In January, Queen Margrethe II of Denmark celebrated the 50th anniversary of her reign, the beginning of her Golden Jubilee year, in a way that emphasized family togetherness. She hosted a private dinner for her two sons, Crown Prince Frederik and Prince Joachim, their wives, and her eight grandchildren in the banquet hall at her Amalienborg Palace in Copenhagen. Later, the Kongehuset released an official photo that showed the queen surrounded by her smiling family. Now, just eight months later, they are in the middle of a very public spat after the royal family announced that Joachim’s children would surrender their titles of prince and princess on January 1—and he suggested that he and his family were caught off guard.
The move to change their titles wasn’t so unusual—a somewhat similar series of events happened in Sweden’s royal family in 2019—and it has been clear that Joachim’s children would be expected to find their own sources of income ever since a May 2016 announcement that only Frederik’s oldest son, Prince Christian, would receive a government stipend for royal work when he turns 18. But, similar to the question of whether or not Prince Harry and Meghan Markle’s children will receive the titles that the law allows for, the fallout from the queen’s decision is a sign that Europe’s royal families are still trying to figure out that legendary heir-and-spare problem.
The saga started on Wednesday, when Lene Balleby, the Kongehuset’s director of communications, released a statement explaining that Joachim’s four children can only use their secondary titles of count and countess of Monpezat beginning in January, and their titles of prince and princess would be discontinued. ”Prince Joachim’s descendants will thus have to be addressed as excellencies in the future,” the statement read. “The Queen’s decision is in line with similar adjustments that other royal houses have made in various ways in recent years.” Until now, Prince Nikolai, Prince Felix, Prince Henrik, and Princess Athena, who range in age from 23 to 10, have been addressed as highnesses and have occasionally appeared at official events with their father, who is considered a working royal.
At a Copenhagen National Museum event later that same day, Margrethe explained that she had made the decision with her grandchildren’s future in mind. “It is a consideration I have had for quite a long time and I think it will be good for them in their future,” she said, according to Hello. “That is the reason.” In response to a question about whether her grandchildren feel “ostracized” by the move, she responded, “I haven’t seen it myself, I must say.”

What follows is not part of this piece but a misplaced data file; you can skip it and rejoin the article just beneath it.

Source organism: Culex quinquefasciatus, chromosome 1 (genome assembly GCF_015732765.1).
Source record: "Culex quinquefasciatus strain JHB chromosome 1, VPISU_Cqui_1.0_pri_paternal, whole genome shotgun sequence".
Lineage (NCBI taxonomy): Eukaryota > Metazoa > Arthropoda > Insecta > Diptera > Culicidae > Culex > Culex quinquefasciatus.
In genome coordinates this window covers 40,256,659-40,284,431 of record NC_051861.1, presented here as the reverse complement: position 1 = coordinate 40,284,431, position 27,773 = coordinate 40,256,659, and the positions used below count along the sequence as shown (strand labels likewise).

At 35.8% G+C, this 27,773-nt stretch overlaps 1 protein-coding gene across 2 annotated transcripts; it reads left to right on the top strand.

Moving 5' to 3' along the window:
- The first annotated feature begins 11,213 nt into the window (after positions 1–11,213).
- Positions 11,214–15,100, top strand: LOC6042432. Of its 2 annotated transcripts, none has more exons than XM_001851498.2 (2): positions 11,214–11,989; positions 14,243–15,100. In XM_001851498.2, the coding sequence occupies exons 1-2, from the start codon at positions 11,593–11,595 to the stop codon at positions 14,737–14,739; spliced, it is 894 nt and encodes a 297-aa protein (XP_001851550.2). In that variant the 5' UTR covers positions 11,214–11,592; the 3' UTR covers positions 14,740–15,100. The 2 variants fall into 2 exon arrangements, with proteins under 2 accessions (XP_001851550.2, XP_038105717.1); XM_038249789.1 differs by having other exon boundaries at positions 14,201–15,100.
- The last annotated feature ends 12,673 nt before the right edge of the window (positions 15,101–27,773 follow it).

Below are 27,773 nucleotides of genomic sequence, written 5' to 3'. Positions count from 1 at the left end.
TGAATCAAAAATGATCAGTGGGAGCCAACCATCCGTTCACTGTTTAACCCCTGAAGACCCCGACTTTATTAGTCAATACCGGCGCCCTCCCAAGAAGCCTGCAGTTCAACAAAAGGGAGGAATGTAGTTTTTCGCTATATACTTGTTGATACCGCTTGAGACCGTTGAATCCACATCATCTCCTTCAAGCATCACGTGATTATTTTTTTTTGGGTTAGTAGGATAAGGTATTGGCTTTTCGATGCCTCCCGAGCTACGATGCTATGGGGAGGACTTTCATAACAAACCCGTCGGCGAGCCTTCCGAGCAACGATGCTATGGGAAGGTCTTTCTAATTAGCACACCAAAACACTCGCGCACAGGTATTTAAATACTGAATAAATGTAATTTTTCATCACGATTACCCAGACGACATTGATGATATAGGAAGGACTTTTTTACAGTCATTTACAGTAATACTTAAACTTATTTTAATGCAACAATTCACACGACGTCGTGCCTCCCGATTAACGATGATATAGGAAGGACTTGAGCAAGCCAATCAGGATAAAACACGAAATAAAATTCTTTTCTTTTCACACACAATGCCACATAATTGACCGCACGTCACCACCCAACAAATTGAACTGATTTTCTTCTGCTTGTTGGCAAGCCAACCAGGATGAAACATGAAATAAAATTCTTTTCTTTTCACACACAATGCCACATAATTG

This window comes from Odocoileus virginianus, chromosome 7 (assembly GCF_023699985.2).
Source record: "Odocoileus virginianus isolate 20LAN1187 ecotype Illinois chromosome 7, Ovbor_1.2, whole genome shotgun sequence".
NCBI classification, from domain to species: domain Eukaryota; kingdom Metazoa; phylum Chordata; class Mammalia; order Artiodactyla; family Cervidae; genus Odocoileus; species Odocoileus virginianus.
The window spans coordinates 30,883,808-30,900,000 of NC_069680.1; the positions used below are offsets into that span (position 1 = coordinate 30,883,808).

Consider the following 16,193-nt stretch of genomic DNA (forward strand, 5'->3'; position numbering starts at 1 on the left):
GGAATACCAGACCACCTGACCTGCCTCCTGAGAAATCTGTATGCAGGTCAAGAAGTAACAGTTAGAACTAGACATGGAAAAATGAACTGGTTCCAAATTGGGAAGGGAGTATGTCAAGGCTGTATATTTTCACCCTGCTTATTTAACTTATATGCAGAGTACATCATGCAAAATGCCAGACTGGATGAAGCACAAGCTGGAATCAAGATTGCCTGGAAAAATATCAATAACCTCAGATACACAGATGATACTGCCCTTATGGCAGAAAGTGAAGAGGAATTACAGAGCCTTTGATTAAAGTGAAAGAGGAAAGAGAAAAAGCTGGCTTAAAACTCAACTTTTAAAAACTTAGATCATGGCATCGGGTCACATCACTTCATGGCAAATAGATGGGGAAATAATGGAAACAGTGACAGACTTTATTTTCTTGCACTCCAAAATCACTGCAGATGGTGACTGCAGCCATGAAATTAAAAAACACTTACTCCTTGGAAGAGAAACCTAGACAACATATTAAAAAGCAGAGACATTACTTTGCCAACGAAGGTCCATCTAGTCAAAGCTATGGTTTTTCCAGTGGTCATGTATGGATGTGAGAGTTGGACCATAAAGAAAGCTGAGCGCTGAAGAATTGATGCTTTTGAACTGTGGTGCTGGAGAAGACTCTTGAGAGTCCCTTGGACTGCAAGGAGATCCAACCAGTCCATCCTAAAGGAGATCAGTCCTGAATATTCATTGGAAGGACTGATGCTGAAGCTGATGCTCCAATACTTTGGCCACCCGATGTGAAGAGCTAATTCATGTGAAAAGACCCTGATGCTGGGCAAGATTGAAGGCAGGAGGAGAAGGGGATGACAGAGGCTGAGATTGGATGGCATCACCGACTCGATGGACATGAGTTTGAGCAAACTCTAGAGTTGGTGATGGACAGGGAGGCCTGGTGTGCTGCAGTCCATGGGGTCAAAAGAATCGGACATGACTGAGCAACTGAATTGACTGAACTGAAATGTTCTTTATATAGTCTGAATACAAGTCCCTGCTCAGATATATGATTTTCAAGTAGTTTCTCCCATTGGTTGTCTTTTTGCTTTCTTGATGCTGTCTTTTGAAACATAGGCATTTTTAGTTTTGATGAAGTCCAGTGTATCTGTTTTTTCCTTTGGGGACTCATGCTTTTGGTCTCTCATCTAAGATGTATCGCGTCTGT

Joachim seemed to contradict his mother’s optimism when he later suggested to a reporter that he felt blindsided and unhappy about the change in his children’s status. “We are all very sad,” he said in an interview with the Danish outlet Ekstra Bladet, per Hello. “It’s never fun to see your children being mistreated like that. They themselves find themselves in a situation they do not understand.”
Though the royal house said he was informed that a change was coming in May, Joachim disputed the timeline. “I was given five days’ notice,” he said, per Hello. “In May, I was presented with a plan, which basically stated that when the children each turned 25, it would happen. Athena turns 11 in January.”
In response to Joachim’s comments, Balleby released another statement. “We understand that there are currently many emotions in the game, but we hope that the wishes of the royal family to make the royal house future-proof will be respected,” she said, according to Hello.
Even if it was ultimately a miscommunication among the families and their staff, it reflects something deeper that has been roiling in the Danish family for decades. Joachim married his first wife, Alexandra, Countess of Frederiksborg, and had his first child years before Frederik met and married Crown Princess Mary in 2004. When Nikolai was born in 1999, he was the center of attention in the Danish press and even did one of his first engagements at the age of two, at a Legoland ride opening.
Joachim had served in the military and received a stipend for being a working royal from the mid-1990s on. In a 2002 interview with Vancouver’s Scandinavian Press, Joachim mentioned that his own role was dependent on the then small size of his family. “Typically in a large family the older you get the more you will withdraw, or the fewer appearances you will have which is good for you personally as a kind of retirement,” he said. “The smaller the family, the less so. There will always be something for you.” He said he knew his son was growing up in the public eye but thought that the burden would be lessened when his brother married and had children.
In the years since Joachim made those comments, the family has gotten much larger. Frederik married Australia-born Mary Donaldson, who became Crown Princess Mary, and the couple had four kids, Prince Christian, Princess Isabella, Prince Vincent, and Princess Josephine. Joachim had another son, Felix, with his first wife, and after their divorce, he married Princess Marie, and they had two children, Henrik and Athena.